Jurupa Mts Feb 2020
Wayne's Word Index Noteworthy Plants Trivia Lemnaceae Biology 101 Botany Scenic Wildflowers Trains Spiders & Insects Search
Jurupa Mountains Road Trip
W.P. Armstrong, 22 Feb 2020
Cameras Used On This Trip: Nikon D-3200, Sony HX-60, Sony T-10, iPhone 6
The purpose of this short road trip to Fontana, Claremont & Cajon Pass was exercise for my foot drop, anting & photography. The exercise included the Jurupa Mountains, Rancho Santa Ana Botanic Garden & Cajon Pass to study geology, look for ants & photograph freight trains. The train highlight was a chain of 11 engines, a record for my train-watching database! The ant highlight was all black native fire ants in the Jurupa Mountains. The usual color is bright red head and thorax with black abdomen (gaster).
Jurupa Mountains, Riverside County

The Jurupa Mountains are a small range in Riverside County, California. They are part of the Peninsular Ranges that extend from Banning Pass south to the tip of Baja California. The East-West Transverse Ranges are north of Banning Pass and include the San Bernardino and San Gabriel Mountains, extending west to Mount Pinos and the counties of Ventura and Santa Barbara. The majority of granitic outcrops in the Jurupa mountains are composed of tonalite, a light-colored, fine-grained granite that is also common in San Diego County. There are other types of plutonic rocks and minerals including black tourmaline.

In addition to some interesting geology the Jurupa Mtns are home to the Jurupa Mountains Discovery Center, a fascinating nature center and museum. In 1977, UC Riverside Professor William B. Storey summarized his research on sex determination & genetics of the fig (Ficus carica) in an excellent publication entilted The Fig by the Jurupa Mountains Cultural Center. A lot of his complex information is summarized in my Wayne's Word page "The Sex Life Of Figs."

Another interesting preserve on the north side of the Jurupa Mtns is the Mary Vagle Nature Center. It has a visitor center and hiking trails amidst a sea of urbanization consisting of dense housing developments and enormous industrial buildings (UPS, Amazon, etc.). Luckily this natural area has been set aside for future generations. This is where I found a population of the all black fire ants (Solenopsis xyloni). I previously found these in Arizona. Most native populations of this species in California have the typical bright red head and thorax with a black abdomen.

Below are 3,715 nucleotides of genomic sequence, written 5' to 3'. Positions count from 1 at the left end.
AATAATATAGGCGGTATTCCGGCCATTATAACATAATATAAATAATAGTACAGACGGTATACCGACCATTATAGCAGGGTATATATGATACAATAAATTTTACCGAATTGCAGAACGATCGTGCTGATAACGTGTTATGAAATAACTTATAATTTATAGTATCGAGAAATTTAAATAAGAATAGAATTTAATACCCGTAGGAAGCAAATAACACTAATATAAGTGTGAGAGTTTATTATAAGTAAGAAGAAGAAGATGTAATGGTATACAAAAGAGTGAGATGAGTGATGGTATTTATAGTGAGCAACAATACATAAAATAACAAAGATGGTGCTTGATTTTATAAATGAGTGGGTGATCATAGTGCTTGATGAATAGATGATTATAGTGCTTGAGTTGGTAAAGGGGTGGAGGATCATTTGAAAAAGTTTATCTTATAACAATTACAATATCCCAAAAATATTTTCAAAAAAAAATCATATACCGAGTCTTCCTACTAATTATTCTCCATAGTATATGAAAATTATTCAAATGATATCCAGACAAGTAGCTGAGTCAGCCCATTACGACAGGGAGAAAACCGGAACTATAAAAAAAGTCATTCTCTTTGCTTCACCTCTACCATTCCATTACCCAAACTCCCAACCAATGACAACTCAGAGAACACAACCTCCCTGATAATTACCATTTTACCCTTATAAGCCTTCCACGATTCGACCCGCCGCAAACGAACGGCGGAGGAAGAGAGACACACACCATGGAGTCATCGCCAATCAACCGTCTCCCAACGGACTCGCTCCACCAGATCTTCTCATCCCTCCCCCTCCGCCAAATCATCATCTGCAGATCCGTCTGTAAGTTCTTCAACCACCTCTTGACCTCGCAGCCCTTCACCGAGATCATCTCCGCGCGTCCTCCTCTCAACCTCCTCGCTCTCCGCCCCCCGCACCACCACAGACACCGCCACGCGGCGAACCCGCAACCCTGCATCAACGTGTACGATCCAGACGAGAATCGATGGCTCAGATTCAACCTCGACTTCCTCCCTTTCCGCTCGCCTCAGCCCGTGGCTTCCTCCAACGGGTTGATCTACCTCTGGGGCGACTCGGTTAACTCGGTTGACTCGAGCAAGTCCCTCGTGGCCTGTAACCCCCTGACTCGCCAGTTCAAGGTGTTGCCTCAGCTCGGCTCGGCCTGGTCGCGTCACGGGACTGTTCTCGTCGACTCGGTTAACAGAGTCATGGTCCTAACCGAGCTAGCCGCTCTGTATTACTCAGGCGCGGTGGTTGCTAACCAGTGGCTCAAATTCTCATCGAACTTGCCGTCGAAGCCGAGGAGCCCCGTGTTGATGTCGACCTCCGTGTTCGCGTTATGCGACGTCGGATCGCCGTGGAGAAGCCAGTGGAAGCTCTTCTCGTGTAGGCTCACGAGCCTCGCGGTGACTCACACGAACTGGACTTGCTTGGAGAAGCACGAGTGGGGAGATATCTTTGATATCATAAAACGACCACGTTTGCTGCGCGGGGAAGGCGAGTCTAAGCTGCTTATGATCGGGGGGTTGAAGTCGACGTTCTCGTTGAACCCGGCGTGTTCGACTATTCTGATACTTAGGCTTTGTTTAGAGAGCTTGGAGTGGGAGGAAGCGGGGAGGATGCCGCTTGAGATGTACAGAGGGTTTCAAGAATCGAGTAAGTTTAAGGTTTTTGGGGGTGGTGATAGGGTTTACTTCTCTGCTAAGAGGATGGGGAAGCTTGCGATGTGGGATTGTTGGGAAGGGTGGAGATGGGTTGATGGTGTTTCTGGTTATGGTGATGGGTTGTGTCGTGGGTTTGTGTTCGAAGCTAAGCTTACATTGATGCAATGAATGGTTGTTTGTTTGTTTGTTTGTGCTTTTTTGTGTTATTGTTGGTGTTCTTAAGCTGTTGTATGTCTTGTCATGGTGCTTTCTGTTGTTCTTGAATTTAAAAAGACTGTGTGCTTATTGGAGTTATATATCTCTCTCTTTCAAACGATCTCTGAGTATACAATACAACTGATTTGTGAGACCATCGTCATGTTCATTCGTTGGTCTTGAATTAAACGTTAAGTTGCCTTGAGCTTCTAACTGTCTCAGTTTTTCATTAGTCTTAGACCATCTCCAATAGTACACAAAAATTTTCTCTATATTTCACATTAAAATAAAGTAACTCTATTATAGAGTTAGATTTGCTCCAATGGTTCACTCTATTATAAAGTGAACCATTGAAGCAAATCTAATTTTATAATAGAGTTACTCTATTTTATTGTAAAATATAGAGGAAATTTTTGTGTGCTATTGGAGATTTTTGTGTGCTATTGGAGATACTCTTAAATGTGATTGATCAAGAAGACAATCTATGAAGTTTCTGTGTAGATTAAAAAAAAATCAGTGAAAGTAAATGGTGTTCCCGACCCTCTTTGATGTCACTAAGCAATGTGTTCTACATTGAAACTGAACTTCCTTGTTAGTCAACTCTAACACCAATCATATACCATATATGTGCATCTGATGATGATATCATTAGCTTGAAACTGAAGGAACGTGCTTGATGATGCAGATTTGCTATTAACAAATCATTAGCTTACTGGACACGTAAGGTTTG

Cajon Pass Trains (20 Feb 2020)

The BNSF Tracks at Cajon Pass are a great place for freight train watching & photograpy.

Freight Trains On Cajon Pass With 5 - 7 Engines

Depending on the load, it takes 5 - 7 large 100 ton engines to pull a train with 100 cars up this 2.2 percent Cajon Pass grade, each generating 5,000 to 6,000 horse power. The trains are over a mile long and weigh thousands of tons! This area is along the San Andreas Fault. One track has a section with a 3 percent grade which is the limit for long freight trains. Numerous very long freight trains with 120 cars or more go over Cajon Pass each day. Some trains have 7 large engines, 5 in front and 2 at the rear. With a conservative estimate of 5,000 horsepower per engine, each train generates at least 35,000 hp. With engines that weigh well over 100 tons each and freight cars with load capacities of over 100 tons, the trains have a potential total weight of almost 11,000 tons. I doubt if 35,000 horses could pull this load up the Cajon Pass grade! [Note: The GE AC6000CW 6 axle locomotive that resembles the engines in some of my images generates 6,000 hp and weighs about 200 tons!] See Following remarkable images:

Eleven engines in a chain! In my train-watching data base this is the record for the number of connected engines on any track. Considering 5,000 - 6,000 hp per engine, this is roughly 60,000 hp! Unfortunately, I was too close to the tracks to get all 11 engines in my photo. I had to wait until they were farther down the track where the lighting was poorer.

With multiple tracks and so many frequent freight trains running in both directions, it is very important to look both ways on roads that cross these tracks! With double stacked cars, one 100 car train is roughly equivalent to 200 tractor-trailers on the highway. With nearly 100 trains per day, this translates into literally thousands of semis (tractor-trailers) on the highway.

A Few Images From Santa Ana Botanic Garden

Most currants (Ribes) have red-purple flowers. This California native species is called golden currant (Ribes aureum). It has bright yellow flowers and typically blooms in early spring. Another white-flowered chaparral species (R. indecorum) blooms in late winter.

Otay Mountain Lotus (Hosackia crassifolia var. otayensis): A rare, endemic species native to Otay Mountain in southern San Diego County.

Ceanothus cyaneus (Lakeside Ceanothus). Native to San Diego County, CA.

Sunrise From My Window At Comfort Inn In Fontana, CA